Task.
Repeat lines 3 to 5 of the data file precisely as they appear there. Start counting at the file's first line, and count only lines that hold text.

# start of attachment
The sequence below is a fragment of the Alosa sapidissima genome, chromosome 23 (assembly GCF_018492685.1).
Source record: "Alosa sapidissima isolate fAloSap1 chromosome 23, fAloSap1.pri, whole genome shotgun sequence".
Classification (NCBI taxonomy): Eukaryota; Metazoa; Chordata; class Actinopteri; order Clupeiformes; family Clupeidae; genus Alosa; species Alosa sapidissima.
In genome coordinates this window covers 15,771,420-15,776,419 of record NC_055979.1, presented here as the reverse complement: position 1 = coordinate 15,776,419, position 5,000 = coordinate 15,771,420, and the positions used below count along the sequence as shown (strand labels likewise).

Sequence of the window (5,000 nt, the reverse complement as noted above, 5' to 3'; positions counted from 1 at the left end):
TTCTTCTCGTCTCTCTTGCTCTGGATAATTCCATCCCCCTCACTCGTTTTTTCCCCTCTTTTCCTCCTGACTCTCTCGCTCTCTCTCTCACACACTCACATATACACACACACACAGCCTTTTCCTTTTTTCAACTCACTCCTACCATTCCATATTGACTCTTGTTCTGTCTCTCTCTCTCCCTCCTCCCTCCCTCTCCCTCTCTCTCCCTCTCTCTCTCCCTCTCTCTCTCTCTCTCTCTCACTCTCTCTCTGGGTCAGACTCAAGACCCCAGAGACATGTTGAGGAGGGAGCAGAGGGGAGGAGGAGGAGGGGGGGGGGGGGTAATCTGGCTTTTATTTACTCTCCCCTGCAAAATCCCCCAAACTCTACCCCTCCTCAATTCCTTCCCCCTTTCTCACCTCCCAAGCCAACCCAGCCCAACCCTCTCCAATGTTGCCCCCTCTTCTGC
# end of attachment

Classification (NCBI taxonomy): Eukaryota; Metazoa; Chordata; class Actinopteri; order Clupeiformes; family Clupeidae; genus Alosa; species Alosa sapidissima.
In genome coordinates this window covers 15,771,420-15,776,419 of record NC_055979.1, presented here as the reverse complement: position 1 = coordinate 15,776,419, position 5,000 = coordinate 15,771,420, and the positions used below count along the sequence as shown (strand labels likewise).

Sequence of the window (5,000 nt, the reverse complement as noted above, 5' to 3'; positions counted from 1 at the left end):